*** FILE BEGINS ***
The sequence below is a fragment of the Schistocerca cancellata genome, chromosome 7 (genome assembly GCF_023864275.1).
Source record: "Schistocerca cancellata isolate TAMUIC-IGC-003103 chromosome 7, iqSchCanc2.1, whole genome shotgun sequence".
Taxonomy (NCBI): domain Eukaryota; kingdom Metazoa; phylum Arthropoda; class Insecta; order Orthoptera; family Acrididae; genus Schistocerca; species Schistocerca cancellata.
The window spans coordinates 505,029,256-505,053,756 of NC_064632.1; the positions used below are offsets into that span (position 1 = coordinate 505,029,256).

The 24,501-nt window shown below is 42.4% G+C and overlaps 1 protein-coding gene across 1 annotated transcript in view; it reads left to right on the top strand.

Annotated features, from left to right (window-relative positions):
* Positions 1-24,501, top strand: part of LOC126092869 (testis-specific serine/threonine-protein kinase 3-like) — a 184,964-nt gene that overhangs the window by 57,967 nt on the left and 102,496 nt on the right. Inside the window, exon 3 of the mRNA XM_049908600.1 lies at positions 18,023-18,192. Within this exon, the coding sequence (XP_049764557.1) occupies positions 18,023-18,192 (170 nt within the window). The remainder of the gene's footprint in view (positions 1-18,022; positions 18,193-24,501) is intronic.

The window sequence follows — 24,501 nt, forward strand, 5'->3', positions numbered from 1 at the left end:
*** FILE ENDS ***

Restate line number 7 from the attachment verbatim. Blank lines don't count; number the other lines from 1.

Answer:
* Positions 1-24,501, top strand: part of LOC126092869 (testis-specific serine/threonine-protein kinase 3-like) — a 184,964-nt gene that overhangs the window by 57,967 nt on the left and 102,496 nt on the right. Inside the window, exon 3 of the mRNA XM_049908600.1 lies at positions 18,023-18,192. Within this exon, the coding sequence (XP_049764557.1) occupies positions 18,023-18,192 (170 nt within the window). The remainder of the gene's footprint in view (positions 1-18,022; positions 18,193-24,501) is intronic.